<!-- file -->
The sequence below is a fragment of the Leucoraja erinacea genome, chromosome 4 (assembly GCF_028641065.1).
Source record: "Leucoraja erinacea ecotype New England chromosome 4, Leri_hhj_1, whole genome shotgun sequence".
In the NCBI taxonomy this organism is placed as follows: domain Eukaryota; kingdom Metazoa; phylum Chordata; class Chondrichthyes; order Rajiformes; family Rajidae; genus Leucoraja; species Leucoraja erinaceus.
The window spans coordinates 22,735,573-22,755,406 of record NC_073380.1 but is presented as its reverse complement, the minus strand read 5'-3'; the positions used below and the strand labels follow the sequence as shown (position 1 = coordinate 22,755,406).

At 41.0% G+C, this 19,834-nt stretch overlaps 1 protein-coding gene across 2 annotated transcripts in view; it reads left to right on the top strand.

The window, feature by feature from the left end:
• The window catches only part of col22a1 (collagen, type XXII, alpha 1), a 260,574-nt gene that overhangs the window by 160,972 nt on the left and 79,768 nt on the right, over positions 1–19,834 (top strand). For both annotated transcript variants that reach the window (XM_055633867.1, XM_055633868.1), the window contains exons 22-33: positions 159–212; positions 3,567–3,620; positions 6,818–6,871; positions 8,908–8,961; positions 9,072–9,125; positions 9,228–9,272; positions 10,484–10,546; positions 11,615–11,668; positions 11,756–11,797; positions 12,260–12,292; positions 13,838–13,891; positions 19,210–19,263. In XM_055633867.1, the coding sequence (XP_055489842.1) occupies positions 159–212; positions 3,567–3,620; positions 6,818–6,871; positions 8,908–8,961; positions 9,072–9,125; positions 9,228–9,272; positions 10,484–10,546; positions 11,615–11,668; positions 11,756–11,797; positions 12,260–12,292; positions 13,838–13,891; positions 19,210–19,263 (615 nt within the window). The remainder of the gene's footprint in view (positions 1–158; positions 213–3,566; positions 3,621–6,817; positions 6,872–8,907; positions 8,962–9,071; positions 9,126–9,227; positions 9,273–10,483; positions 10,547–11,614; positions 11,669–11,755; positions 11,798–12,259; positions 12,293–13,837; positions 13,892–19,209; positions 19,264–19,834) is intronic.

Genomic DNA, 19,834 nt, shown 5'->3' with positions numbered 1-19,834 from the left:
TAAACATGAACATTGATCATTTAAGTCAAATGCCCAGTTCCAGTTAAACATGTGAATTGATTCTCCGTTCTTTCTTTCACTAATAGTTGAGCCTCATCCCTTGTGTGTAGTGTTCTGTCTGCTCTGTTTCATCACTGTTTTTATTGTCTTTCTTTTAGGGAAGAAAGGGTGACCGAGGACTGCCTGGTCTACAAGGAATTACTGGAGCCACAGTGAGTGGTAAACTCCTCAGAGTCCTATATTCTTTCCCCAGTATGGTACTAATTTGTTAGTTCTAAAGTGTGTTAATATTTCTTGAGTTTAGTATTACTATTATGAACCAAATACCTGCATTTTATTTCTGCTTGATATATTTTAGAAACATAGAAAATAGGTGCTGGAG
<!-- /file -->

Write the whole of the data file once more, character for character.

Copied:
The sequence below is a fragment of the Leucoraja erinacea genome, chromosome 4 (assembly GCF_028641065.1).
Source record: "Leucoraja erinacea ecotype New England chromosome 4, Leri_hhj_1, whole genome shotgun sequence".
In the NCBI taxonomy this organism is placed as follows: domain Eukaryota; kingdom Metazoa; phylum Chordata; class Chondrichthyes; order Rajiformes; family Rajidae; genus Leucoraja; species Leucoraja erinaceus.
The window spans coordinates 22,735,573-22,755,406 of record NC_073380.1 but is presented as its reverse complement, the minus strand read 5'-3'; the positions used below and the strand labels follow the sequence as shown (position 1 = coordinate 22,755,406).

At 41.0% G+C, this 19,834-nt stretch overlaps 1 protein-coding gene across 2 annotated transcripts in view; it reads left to right on the top strand.

The window, feature by feature from the left end:
• The window catches only part of col22a1 (collagen, type XXII, alpha 1), a 260,574-nt gene that overhangs the window by 160,972 nt on the left and 79,768 nt on the right, over positions 1–19,834 (top strand). For both annotated transcript variants that reach the window (XM_055633867.1, XM_055633868.1), the window contains exons 22-33: positions 159–212; positions 3,567–3,620; positions 6,818–6,871; positions 8,908–8,961; positions 9,072–9,125; positions 9,228–9,272; positions 10,484–10,546; positions 11,615–11,668; positions 11,756–11,797; positions 12,260–12,292; positions 13,838–13,891; positions 19,210–19,263. In XM_055633867.1, the coding sequence (XP_055489842.1) occupies positions 159–212; positions 3,567–3,620; positions 6,818–6,871; positions 8,908–8,961; positions 9,072–9,125; positions 9,228–9,272; positions 10,484–10,546; positions 11,615–11,668; positions 11,756–11,797; positions 12,260–12,292; positions 13,838–13,891; positions 19,210–19,263 (615 nt within the window). The remainder of the gene's footprint in view (positions 1–158; positions 213–3,566; positions 3,621–6,817; positions 6,872–8,907; positions 8,962–9,071; positions 9,126–9,227; positions 9,273–10,483; positions 10,547–11,614; positions 11,669–11,755; positions 11,798–12,259; positions 12,293–13,837; positions 13,892–19,209; positions 19,264–19,834) is intronic.

Genomic DNA, 19,834 nt, shown 5'->3' with positions numbered 1-19,834 from the left:
TAAACATGAACATTGATCATTTAAGTCAAATGCCCAGTTCCAGTTAAACATGTGAATTGATTCTCCGTTCTTTCTTTCACTAATAGTTGAGCCTCATCCCTTGTGTGTAGTGTTCTGTCTGCTCTGTTTCATCACTGTTTTTATTGTCTTTCTTTTAGGGAAGAAAGGGTGACCGAGGACTGCCTGGTCTACAAGGAATTACTGGAGCCACAGTGAGTGGTAAACTCCTCAGAGTCCTATATTCTTTCCCCAGTATGGTACTAATTTGTTAGTTCTAAAGTGTGTTAATATTTCTTGAGTTTAGTATTACTATTATGAACCAAATACCTGCATTTTATTTCTGCTTGATATATTTTAGAAACATAGAAAATAGGTGCTGGAG